For a 20-year-old thrust into the Major Leagues, Rick Porcello defied a lot of expectations this year to reach some lofty marks and earn mention in the same sentence with Dwight Gooden. Now it's time to see how he stacks up against the rest of the American League's rookie crop this season.
The bigger-name Major League awards start off Monday with the AL Rookie of the Year, and there's plenty of reason for Porcello to earn serious consideration for what would be Detroit's second winner in four years, joining Justin Verlander.
What began as a long-shot experiment in Spring Training to jump the former first-round Draft pick from Class A ball, turned into a big league effort well beyond Porcello's age as the youngest player in the league.
His early-season success was a bonus to the front-line pitching that helped Detroit move in front in the division in May and stay there through the break. Once he encountered his midsummer struggles, his second-half adjustment from a sinkerballer to a little more of a power pitcher made him Detroit's most effective starter not named Verlander.
Without Porcello's 14 wins and 170 2/3 innings, the Tigers probably would've lost out in the AL Central race before the tiebreaker. And without his 5 2/3 innings with a lone earned run in that showdown against the Twins, the Tigers wouldn't have had a chance to take the tiebreaker into extra innings.
He was a unanimous pick as the Tigers Rookie of the Year a week and a half ago. In many years, he'd be in a select group of contenders for the AL honor, if not a favorite. It may be his lone piece of bad timing this year that his arrival came in the same year as White Sox infielder Gordon Beckham, Rays starter Jeff Niemann and A's All-Star closer Andrew Bailey.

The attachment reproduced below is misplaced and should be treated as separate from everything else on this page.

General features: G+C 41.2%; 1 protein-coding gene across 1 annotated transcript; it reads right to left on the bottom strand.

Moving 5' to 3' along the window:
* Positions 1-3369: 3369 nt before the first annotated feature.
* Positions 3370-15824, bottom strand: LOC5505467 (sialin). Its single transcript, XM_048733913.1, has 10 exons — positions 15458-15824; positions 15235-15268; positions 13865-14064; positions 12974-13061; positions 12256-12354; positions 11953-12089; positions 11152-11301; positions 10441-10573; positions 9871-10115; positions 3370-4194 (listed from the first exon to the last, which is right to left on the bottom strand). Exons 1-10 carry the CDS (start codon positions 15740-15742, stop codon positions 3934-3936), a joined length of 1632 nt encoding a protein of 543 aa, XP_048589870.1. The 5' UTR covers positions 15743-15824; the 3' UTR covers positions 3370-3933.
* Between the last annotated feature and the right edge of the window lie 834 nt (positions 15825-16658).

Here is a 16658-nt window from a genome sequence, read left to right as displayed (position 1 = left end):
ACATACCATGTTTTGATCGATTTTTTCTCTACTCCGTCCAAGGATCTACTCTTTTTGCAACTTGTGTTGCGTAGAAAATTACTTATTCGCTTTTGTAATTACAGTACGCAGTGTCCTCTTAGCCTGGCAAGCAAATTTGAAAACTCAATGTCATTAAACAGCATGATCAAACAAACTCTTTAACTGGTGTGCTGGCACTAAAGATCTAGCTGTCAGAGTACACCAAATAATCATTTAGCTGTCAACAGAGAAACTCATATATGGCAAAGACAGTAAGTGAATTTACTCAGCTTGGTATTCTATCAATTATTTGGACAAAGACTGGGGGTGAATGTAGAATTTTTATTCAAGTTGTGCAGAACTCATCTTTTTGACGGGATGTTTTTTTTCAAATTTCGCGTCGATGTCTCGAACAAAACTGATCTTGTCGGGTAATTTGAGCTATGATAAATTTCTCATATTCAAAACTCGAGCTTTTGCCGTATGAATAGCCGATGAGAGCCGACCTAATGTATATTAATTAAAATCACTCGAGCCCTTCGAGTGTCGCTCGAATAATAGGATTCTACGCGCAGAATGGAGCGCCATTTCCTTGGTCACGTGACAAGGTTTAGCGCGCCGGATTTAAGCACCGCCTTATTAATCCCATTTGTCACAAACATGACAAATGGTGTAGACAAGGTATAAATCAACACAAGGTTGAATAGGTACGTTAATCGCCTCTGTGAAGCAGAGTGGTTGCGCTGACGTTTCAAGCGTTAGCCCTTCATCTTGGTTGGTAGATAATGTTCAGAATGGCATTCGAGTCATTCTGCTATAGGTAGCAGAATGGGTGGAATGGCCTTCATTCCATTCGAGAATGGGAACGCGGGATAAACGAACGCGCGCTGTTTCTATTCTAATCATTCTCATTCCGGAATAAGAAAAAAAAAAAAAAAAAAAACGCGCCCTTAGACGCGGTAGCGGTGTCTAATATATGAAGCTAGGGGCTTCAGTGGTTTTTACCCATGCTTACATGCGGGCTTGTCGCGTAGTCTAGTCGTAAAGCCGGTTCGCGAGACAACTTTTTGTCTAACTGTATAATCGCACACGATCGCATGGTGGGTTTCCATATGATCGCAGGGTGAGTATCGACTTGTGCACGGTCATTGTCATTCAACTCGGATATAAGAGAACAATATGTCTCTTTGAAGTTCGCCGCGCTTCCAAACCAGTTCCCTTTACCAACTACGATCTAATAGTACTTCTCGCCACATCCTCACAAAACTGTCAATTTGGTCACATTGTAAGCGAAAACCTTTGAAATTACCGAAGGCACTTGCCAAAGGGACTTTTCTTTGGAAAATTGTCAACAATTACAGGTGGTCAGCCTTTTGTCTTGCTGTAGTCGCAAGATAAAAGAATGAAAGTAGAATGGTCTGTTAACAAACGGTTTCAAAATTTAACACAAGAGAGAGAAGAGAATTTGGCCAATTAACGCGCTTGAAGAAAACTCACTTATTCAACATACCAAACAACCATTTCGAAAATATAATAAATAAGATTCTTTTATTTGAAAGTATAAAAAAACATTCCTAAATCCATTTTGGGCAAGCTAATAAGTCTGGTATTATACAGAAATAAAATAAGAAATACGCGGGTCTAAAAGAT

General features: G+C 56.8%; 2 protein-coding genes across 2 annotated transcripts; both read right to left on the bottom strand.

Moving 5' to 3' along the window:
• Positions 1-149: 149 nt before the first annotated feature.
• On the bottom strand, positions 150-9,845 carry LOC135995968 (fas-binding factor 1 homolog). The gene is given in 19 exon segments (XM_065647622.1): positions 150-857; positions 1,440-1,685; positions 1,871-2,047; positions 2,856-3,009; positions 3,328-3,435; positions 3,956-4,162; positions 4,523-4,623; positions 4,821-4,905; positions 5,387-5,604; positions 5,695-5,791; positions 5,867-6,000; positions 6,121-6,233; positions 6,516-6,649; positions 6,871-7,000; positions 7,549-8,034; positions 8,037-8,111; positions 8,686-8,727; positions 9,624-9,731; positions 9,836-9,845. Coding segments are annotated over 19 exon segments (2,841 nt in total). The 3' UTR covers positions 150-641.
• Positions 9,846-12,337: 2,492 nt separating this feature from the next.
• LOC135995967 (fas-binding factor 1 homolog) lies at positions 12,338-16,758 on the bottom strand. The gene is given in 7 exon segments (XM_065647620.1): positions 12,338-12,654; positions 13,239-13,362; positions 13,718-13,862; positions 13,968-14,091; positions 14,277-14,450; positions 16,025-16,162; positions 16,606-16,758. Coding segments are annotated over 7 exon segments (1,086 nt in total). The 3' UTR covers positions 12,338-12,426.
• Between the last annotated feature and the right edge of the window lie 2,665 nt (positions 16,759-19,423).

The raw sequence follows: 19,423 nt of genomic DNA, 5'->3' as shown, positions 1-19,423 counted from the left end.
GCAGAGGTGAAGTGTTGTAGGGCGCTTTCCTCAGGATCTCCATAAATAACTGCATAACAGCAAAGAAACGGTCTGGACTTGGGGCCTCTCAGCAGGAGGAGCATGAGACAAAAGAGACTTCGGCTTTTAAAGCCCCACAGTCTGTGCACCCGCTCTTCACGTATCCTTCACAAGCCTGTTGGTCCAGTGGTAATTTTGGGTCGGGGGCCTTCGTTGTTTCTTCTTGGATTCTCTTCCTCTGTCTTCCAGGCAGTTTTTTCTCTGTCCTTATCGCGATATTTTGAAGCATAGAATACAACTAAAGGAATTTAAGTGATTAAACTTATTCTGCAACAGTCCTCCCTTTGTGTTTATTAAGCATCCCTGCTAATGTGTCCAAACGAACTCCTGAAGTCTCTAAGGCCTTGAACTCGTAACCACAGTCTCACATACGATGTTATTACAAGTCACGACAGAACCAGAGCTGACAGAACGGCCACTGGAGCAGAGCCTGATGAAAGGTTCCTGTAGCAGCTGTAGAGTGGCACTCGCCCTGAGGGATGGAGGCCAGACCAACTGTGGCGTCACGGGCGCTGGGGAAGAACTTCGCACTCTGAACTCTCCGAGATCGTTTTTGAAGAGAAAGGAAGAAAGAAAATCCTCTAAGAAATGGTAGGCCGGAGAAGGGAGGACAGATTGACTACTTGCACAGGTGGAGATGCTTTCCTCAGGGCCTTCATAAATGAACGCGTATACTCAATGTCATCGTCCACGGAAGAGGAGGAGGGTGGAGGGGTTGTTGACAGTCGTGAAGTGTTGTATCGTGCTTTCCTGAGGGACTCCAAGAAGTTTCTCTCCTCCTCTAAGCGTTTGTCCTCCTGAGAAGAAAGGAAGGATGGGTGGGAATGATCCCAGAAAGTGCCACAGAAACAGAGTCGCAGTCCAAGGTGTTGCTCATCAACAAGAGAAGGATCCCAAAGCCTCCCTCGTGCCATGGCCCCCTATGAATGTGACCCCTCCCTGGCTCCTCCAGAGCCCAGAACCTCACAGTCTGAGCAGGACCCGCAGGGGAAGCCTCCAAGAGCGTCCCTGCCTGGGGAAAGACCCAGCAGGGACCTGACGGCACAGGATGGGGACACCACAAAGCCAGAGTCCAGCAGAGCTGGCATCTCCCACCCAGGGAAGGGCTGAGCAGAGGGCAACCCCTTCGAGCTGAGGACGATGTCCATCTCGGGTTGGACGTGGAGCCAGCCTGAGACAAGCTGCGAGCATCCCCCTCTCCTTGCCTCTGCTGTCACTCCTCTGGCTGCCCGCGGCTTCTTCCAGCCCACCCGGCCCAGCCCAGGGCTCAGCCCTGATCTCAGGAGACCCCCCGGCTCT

All Niemann did was lead the defending AL champs in wins and ERA while more than making up for the loss of Edwin Jackson. Beckham drove in 63 runs in just 103 games while banging out 14 homers and 28 doubles. Bailey not only racked up 26 saves, but he dominated opponents in the process, scattering 49 hits over 83 1/3 innings with a 1.83 ERA and 91 strikeouts.
Great as those numbers are, none of those other candidates played as big of a role in a pennant race as Porcello did in Detroit. The stretch run of that race brought out some of the best in Porcello. He went 5-2 with a 3.07 ERA over his final 13 starts, allowing just 66 hits over 73 1/3 innings. Just 18 of those hits went for extra bases.
How Porcello finished surprised even him.
"This being my first year, I didn't know how I was going to feel coming down the stretch," Porcello said in the season's final week. "I can remember last year down the stretch, the last couple starts I had, feeling really good. And this year, I didn't know what I was going to feel like. I'm a little surprised. At the same time, I'm thankful for the rest that they've given me and the work that we've done."
Ultimately, Porcello's chances might rest on how late in the season members of the Baseball Writers' Association of America waited to vote. By rule, ballots were due at the start of the postseason, but the Tigers-Twins tiebreaker was technically a regular-season game. Voters who waited, wanting to watch Porcello in the biggest game of his young career, could've turned in their ballots that night or the next morning.
If several voters waited, they saw a 20-year-old commanding a game for five innings -- against a team that had worn him down two other times in the previous few weeks -- before giving up a big home run in the sixth, and they likely would've been impressed.
"A 20-year-old kid grew up in front of everybody's eyes today," catcher Gerald Laird said at the time. "He had all the excuses in the world. He was young, inexperienced. And he went out there and manned up. He didn't look like a rookie out there."
Porcello didn't take much solace in his season after the last game. But now he might be able to look back and get something out of it.